When moving from a home or condo into an apartment, getting rid of excess furniture,…
If you have never moved in the winter, you know that it is a completely different situation compared to moving on a nice spring or fall day. If you find yourself having to move during the winter months, there are some major dos and don’ts to make sure you have a flawless move, despite the cold and snow. Here are nine mistakes you don’t want to make when planning your winter apartment move.
Living in the midwest, we know how unpredictable the weather can be, especially in the winter. For all you know, a snowstorm, an ice storm, or even a flooding melt could happen on moving day, and you need to have a plan, a backup plan and have all the expectations that whatever can go wrong, will. If your plan includes renting a moving van, make sure you have a plan for if the moving van gets stuck, or can’t get to you, you may have to improvise and be ready to use yours and your friends’ vehicles to load up and move out. This is especially important if you are moving from one apartment to another, and there are time constraints for when you need to be out, and when you can actually move in.
Falls on the ice is one of the most common winter injuries, and the risk is even higher when you are carrying boxes and furniture across any slippery surfaces. Make sure you have plenty of people helping, or on call to help in case of injury or setbacks due to the weather. Expect the unexpected and plan ahead!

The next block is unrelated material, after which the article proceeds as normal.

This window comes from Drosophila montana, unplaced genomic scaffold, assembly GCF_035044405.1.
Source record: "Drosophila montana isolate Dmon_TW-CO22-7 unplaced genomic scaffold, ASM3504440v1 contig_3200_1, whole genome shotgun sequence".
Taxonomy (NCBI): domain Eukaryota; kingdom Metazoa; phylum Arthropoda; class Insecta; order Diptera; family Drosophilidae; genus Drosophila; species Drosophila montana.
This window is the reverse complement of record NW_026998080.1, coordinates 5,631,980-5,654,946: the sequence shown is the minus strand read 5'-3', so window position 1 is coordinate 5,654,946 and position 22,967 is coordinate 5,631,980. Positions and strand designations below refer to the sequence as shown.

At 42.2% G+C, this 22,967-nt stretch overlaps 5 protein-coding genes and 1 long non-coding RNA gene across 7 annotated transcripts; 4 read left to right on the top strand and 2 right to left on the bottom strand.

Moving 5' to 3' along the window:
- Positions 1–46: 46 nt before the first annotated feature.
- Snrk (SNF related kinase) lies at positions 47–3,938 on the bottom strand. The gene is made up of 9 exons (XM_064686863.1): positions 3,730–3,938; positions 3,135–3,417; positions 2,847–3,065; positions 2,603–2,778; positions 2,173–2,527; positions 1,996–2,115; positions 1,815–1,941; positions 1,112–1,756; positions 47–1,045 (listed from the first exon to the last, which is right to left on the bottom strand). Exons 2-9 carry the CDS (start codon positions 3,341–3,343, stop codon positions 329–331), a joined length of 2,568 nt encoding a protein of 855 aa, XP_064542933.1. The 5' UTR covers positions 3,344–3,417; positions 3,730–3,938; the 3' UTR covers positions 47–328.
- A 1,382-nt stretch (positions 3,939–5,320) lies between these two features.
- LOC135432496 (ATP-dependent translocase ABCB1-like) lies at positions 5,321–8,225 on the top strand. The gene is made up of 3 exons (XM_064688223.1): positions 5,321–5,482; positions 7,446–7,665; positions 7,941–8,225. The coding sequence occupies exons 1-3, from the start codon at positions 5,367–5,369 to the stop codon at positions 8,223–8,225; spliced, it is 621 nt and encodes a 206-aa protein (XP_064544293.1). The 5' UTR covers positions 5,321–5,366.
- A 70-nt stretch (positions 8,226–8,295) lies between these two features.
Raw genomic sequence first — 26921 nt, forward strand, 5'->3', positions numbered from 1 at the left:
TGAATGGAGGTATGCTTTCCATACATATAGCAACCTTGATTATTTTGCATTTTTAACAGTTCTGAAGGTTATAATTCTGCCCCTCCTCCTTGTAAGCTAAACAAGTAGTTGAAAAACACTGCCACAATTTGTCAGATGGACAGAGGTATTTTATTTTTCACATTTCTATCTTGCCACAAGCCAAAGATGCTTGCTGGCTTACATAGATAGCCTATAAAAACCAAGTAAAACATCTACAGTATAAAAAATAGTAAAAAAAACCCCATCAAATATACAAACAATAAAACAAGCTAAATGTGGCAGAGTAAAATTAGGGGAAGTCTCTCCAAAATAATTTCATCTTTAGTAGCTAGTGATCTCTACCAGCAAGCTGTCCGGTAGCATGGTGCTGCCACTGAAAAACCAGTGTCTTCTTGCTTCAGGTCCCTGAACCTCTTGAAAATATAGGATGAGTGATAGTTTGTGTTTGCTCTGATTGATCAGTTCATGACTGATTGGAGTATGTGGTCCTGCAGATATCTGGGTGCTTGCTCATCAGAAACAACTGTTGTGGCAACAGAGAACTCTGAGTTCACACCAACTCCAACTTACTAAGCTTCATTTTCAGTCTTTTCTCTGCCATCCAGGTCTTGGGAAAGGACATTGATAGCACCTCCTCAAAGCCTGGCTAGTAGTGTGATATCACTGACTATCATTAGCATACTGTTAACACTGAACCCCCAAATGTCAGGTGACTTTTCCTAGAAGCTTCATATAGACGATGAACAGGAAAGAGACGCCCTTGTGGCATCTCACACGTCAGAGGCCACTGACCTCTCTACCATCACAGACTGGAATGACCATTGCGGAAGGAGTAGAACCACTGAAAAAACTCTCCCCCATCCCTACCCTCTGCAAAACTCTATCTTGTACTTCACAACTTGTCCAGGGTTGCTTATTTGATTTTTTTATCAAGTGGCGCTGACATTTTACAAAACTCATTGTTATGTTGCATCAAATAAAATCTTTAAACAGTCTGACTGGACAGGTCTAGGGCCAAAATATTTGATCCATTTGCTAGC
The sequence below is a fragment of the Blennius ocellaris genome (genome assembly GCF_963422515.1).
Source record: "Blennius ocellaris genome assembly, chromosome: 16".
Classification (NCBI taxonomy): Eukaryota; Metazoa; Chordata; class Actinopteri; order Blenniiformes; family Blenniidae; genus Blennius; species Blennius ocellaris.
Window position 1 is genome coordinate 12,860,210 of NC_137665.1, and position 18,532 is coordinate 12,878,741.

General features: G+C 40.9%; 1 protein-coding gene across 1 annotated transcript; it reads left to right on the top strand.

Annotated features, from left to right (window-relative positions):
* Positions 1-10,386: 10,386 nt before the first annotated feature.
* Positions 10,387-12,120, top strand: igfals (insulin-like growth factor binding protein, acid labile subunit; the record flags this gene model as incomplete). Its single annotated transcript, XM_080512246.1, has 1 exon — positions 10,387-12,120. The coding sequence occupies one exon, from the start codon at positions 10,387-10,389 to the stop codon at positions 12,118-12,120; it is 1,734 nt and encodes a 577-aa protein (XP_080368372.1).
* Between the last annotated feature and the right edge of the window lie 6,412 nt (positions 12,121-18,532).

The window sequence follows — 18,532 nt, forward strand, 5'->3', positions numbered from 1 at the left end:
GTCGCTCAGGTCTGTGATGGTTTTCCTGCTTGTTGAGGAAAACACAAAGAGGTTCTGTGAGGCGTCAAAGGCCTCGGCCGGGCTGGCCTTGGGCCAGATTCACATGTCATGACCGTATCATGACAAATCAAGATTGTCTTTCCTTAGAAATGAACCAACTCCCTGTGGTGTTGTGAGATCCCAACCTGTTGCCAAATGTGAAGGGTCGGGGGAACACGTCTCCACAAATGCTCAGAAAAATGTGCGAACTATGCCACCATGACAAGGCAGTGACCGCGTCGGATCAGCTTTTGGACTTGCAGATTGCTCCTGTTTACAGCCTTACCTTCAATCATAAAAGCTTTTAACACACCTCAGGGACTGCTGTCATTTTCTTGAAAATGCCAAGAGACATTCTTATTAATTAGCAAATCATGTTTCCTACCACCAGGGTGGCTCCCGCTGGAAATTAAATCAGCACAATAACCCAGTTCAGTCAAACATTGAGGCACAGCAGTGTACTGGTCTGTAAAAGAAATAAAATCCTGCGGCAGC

Wearing a heavy winter coat is obviously crucial during the cold winter months, but when you are doing heavy lifting and physical labor you are probably going to get pretty warm. It’s a good idea to not dress too warm during moving day — getting overheated can lead to dizziness and dehydration even in cold temperatures. If you own exercise clothes that are wicking and breathable, those are a great option to wear in layers so you can dress up or dress down depending on how warm you get. If you are in and out of the house moving things into the car or truck, wearing a hat and gripping gloves can be the perfect alternative to a heavy, hot winter jacket.
If you are in an out of the house all day, you don’t want to keep the door closed to preserve the heat inside. In fact, everyone will probably get quite warm moving all the boxes anyways, so turn the heat off in the house during this time. Plus, the last thing you want is to rack up a high heating bill before your move, just because it was trying to keep up with the open doors.
In line with keeping the heat down or off to not waste it, you will still want some way to warm up when taking a break from moving. Plug a crockpot in and keep some hot cocoa or hot apple cider warm. The crockpot keeps the messes down in the kitchen and makes it easy for you to just grab it and take it with you to the new place! If you do decide to keep your central heat down to avoid wasting it, you could close off one room with open vents as your warming house, or a plug-in heater in the room or garage for warm-up breaks. Either way if you need it, make sure if it gets really brisk that you and anyone helping you move have a place to warm up from the tundra.